Losing a family member due to another person's fault is always tragic. As an auto accident attorney, the most sensitive aspect of my law practice is helping clients handle the horrors of losing a loved one in a car crash. It is weighty, gut-wrenching work.
For example, our firm recently resolved a case involving the heartbreaking death of a 12-year-old boy on his bicycle caused by a speeding pizza delivery driver. I cannot begin to comprehend how difficult this tragedy has been for his surviving parents and grandparents. Their lives were changed forever in an instant. They never got to say goodbye or watch him grow up to achieve his dream of becoming a police officer. It is so sad.
The sudden loss of a loved one due to another person's fault can leave surviving family members feeling understandably angry, confused, depressed, financially unstable, helpless, and utterly alone. Although the legal system obviously cannot bring back the deceased, a successful wrongful death case could at least help the surviving family members process the pain and get back on their feet by holding the responsible party accountable.
Successful representation in a death case begins with a careful explanation of the legal nature of the claims. Louisiana law recognizes two different actions that arise out of a death cause by another person's fault: (1) survival action, and (2) wrongful death action.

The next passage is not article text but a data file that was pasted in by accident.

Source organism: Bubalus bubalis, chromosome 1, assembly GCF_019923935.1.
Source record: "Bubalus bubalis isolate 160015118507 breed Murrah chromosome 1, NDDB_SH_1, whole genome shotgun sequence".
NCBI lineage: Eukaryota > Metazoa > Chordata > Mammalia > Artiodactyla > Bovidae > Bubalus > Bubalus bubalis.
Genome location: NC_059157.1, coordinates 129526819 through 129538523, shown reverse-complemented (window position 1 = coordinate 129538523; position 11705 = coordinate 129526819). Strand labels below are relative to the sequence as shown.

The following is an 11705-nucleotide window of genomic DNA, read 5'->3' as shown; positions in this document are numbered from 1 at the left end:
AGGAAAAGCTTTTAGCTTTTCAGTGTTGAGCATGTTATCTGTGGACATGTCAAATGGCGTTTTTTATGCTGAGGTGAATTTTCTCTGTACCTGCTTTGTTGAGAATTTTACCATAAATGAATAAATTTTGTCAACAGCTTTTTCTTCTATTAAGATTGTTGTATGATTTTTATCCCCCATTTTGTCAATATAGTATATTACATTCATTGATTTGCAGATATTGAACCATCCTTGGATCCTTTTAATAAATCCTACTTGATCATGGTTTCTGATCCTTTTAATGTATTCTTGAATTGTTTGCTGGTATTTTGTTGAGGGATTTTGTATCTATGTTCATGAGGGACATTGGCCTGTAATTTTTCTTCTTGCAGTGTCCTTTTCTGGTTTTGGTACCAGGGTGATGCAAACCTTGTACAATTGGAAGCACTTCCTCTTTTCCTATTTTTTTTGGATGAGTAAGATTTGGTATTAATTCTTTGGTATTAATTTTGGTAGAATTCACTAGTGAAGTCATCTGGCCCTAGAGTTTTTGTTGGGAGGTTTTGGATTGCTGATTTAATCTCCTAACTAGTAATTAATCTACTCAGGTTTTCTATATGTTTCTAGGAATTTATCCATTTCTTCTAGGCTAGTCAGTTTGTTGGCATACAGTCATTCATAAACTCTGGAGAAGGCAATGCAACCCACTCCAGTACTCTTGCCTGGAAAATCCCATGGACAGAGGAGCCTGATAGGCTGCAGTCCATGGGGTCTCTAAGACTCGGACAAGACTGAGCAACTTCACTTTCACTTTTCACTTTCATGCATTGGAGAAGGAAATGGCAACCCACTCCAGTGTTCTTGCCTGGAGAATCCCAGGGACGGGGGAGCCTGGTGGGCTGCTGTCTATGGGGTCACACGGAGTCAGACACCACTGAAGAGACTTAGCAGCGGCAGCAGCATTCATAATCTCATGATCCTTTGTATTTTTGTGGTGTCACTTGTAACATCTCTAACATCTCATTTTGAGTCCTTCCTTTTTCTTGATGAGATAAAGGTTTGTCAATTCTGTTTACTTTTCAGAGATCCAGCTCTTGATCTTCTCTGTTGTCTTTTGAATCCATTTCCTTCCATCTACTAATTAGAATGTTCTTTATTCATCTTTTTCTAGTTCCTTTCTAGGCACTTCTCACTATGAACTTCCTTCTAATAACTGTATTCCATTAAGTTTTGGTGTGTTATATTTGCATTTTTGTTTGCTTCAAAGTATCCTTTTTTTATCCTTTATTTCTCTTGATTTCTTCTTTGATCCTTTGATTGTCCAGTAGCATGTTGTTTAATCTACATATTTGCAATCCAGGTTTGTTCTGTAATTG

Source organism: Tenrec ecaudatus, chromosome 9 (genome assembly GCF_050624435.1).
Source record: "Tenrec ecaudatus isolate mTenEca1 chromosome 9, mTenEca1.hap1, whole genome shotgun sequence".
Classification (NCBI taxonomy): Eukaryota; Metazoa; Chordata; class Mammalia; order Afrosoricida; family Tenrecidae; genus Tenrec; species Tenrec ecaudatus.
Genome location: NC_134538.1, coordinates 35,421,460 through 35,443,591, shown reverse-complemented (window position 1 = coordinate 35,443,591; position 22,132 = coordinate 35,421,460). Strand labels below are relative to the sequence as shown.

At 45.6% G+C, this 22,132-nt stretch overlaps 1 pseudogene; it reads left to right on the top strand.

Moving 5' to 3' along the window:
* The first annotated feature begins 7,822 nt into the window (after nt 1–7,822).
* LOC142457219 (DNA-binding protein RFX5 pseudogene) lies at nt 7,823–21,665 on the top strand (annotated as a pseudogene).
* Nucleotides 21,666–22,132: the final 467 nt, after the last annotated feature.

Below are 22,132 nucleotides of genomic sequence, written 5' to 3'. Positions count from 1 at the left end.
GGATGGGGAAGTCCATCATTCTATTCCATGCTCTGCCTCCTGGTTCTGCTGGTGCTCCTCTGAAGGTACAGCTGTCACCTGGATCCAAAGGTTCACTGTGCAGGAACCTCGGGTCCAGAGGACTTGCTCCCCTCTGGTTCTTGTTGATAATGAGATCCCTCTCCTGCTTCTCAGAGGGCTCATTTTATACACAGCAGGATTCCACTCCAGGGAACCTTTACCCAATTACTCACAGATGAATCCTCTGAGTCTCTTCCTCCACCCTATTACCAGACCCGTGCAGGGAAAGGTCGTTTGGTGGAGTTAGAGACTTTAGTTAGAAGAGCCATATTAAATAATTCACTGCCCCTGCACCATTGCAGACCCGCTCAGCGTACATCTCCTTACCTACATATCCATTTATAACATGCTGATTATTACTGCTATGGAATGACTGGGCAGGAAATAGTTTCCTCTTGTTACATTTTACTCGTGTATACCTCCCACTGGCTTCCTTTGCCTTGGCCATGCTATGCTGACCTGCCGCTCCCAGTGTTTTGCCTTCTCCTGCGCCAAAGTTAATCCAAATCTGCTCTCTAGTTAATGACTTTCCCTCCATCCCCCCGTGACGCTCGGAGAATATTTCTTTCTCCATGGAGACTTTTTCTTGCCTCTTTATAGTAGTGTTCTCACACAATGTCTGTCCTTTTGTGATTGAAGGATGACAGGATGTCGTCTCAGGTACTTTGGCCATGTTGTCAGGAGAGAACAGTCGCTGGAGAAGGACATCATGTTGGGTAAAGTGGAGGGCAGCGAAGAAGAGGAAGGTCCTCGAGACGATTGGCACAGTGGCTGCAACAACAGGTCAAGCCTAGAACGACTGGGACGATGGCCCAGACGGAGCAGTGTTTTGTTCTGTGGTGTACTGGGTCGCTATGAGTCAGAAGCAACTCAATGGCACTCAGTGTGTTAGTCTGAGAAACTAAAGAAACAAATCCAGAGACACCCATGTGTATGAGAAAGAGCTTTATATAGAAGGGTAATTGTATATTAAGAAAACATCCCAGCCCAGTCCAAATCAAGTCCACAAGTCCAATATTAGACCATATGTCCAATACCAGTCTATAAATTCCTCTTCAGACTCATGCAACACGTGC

A survival action permits recovery for those damages suffered by the deceased victim from the time of injury to the moment of his or her death. The elements of damages for a survival action are pain and suffering, loss of earnings, and other damages sustained by the victim up to the moment of death such as fright, fear, or mental anguish while the deadly ordeal was in progress.
A wrongful death action, on the other hand, is intended to compensate surviving family members for their suffering and loss after death. The elements of damage for a wrongful death action are loss of love, affection, companionship, and support and funeral expenses.
The following people may bring wrongful death or survival action lawsuits to recover damages sustained as a result of death:
(1) surviving spouse and/or children of the deceased;
(2) surviving father and/or mother of the deceased (if the deceased left no spouse or child surviving);
(3) surviving brothers and/or sisters of the deceased (if the deceased left no spouse, child, or parent surviving); or
(4) surviving grandparents of the deceased (if the deceased left no spouse, child, parent, or sibling surviving).
Neither grandchildren nor other relatives are entitled to recover damages for wrongful death, no matter how close they may have been to the deceased.
In conclusion, although no one can bring back a deceased loved one after unthinkable tragedy, an experienced attorney can help a grieving family get back on its feet by holding the responsible party accountable through wrongful death and survival actions that seek financial security for family members qualified to make those claims.